MultiModel architecture: small modality-specific sub-networks work with a shared encoder, I/O mixer and decoder. Each petal represents a modality, transforming to and from the internal representation.
We demonstrate that MultiModel is capable of learning eight different tasks simultaneously: it can detect objects in images, provide captions, recognize speech, translate between four pairs of languages, and do grammatical constituency parsing at the same time. The input is given to the model together with a very simple signal that determines which output we are requesting. Below we illustrate a few examples taken from a MultiModel trained jointly on these eight tasks1:
When designing MultiModel it became clear that certain elements from each domain of research (vision, language and audio) were integral to the model’s success in related tasks. We demonstrate that these computational primitives (such as convolutions, attention, or mixture-of-experts layers) clearly improve performance on their originally intended domain of application, while not hindering MultiModel’s performance on other tasks. It is not only possible to achieve good performance while training jointly on multiple tasks, but on tasks with limited quantities of data, the performance actually improves. To our surprise, this happens even if the tasks come from different domains that would appear to have little in common, e.g., an image recognition task can improve performance on a language task.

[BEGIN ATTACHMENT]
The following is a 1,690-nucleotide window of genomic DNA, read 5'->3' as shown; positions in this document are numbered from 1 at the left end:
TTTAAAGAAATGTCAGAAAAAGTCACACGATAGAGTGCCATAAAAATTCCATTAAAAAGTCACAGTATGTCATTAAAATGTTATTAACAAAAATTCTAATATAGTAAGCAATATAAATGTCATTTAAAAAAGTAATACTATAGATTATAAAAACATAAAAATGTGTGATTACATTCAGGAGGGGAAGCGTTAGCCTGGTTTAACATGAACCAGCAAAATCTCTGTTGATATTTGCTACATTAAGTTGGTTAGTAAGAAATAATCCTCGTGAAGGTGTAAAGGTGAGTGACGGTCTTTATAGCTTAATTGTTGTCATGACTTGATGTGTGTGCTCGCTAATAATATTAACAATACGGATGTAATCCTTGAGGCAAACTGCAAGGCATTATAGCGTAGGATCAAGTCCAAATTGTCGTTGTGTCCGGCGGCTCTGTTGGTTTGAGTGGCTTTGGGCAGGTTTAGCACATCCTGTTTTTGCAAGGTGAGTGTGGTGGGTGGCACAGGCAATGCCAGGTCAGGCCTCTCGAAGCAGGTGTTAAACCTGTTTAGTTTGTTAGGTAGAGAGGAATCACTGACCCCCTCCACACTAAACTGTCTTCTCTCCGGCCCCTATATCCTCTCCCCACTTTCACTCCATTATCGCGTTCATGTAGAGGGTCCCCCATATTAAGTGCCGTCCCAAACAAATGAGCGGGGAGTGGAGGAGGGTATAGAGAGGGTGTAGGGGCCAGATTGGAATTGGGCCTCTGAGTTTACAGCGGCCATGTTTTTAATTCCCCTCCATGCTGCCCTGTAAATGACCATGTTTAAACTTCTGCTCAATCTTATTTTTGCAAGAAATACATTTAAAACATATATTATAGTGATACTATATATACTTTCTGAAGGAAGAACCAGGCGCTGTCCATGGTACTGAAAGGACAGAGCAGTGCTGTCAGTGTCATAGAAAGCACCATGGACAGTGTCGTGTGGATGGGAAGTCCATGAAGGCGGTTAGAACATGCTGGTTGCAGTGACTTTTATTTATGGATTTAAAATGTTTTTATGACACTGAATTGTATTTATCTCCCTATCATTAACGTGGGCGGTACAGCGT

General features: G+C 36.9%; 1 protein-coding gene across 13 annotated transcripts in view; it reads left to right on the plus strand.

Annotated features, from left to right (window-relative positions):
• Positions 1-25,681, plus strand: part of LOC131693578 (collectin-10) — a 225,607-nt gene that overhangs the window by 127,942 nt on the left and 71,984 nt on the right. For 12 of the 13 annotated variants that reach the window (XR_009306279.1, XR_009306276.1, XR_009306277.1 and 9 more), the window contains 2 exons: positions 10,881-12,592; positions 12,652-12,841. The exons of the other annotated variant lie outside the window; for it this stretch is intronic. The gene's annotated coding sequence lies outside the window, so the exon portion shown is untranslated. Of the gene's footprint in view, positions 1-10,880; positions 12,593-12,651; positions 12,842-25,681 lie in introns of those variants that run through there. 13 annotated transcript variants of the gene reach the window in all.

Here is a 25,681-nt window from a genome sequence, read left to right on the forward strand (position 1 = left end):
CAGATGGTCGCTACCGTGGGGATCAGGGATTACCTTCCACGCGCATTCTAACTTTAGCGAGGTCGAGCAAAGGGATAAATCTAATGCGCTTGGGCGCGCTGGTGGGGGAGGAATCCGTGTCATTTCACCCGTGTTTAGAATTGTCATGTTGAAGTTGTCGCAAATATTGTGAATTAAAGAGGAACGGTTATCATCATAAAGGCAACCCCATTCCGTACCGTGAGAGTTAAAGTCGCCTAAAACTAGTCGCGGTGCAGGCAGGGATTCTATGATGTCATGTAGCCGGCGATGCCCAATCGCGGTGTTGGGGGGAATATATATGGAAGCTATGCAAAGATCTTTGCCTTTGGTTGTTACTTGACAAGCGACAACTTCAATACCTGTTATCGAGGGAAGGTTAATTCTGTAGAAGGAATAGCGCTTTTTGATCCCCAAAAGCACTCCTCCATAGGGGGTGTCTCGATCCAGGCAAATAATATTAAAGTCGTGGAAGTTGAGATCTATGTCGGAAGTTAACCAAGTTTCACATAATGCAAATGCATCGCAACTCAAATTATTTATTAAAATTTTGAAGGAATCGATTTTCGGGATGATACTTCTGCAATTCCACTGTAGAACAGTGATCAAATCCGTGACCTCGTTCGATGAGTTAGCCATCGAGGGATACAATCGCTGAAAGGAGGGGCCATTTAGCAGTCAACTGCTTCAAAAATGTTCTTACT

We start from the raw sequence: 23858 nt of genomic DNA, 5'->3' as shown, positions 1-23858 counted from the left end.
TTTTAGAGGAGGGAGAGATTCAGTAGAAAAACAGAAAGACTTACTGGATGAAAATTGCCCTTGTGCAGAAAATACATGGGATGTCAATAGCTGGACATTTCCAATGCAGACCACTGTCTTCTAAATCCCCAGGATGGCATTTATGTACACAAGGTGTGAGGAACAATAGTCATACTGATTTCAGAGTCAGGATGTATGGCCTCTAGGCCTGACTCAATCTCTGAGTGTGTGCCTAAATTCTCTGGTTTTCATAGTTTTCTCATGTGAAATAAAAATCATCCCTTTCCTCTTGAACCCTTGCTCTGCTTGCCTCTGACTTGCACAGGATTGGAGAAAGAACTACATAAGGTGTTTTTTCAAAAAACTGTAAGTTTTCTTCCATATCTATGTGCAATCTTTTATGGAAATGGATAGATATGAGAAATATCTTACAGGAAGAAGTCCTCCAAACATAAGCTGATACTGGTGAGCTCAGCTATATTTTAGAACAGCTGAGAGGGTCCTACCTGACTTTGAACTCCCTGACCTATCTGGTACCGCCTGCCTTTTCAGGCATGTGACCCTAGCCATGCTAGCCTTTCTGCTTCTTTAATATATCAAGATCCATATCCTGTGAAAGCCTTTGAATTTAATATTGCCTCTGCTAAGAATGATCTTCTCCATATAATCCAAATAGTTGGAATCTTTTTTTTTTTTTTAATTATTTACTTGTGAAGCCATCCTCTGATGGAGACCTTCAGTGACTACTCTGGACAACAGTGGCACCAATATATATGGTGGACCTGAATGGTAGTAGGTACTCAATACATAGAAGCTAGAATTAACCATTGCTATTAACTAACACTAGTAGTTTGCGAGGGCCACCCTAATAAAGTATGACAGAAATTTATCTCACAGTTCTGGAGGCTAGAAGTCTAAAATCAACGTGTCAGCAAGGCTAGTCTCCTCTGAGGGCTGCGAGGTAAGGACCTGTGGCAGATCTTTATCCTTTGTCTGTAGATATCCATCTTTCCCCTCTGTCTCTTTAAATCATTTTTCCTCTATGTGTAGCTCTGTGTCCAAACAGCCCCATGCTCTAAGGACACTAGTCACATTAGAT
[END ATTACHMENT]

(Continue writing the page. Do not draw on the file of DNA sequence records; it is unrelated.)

It is important to note that while MultiModel does not establish new performance records, it does provide insight into the dynamics of multi-domain multi-task learning in neural networks, and the potential for improved learning on data-limited tasks by the introduction of auxiliary tasks. There is a longstanding saying in machine learning: “the best regularizer is more data”; in MultiModel, this data can be sourced across domains, and consequently can be obtained more easily than previously thought. MultiModel provides evidence that training in concert with other tasks can lead to good results and improve performance on data-limited tasks.
Many questions about multi-domain machine learning remain to be studied, and we will continue to work on tuning Multimodel and improving its performance. To allow this research to progress quickly, we open-sourced MultiModel as part of the Tensor2Tensor library. We believe that such synergetic models trained on data from multiple domains will be the next step in deep learning and will ultimately solve tasks beyond the reach of current narrowly trained networks.
Acknowledgements This work is a collaboration between Googlers Łukasz Kaiser, Noam Shazeer, Ashish Vaswani, Niki Parmar, Llion Jones and Jakob Uszkoreit, and Aidan N. Gomez from the University of Toronto. It was performed while Aidan was working with the Google Brain team.
Posted by Łukasz Kaiser, Senior Research Scientist, Google Brain Team
Deep Learning (DL) has enabled the rapid advancement of many useful technologies, such as machine translation, speech recognition and object detection. In the research community, one can find code open-sourced by the authors to help in replicating their results and further advancing deep learning. However, most of these DL systems use unique setups that require significant engineering effort and may only work for a specific problem or architecture, making it hard to run new experiments and compare the results.
BLEU scores (higher is better) on the standard WMT English-German translation task.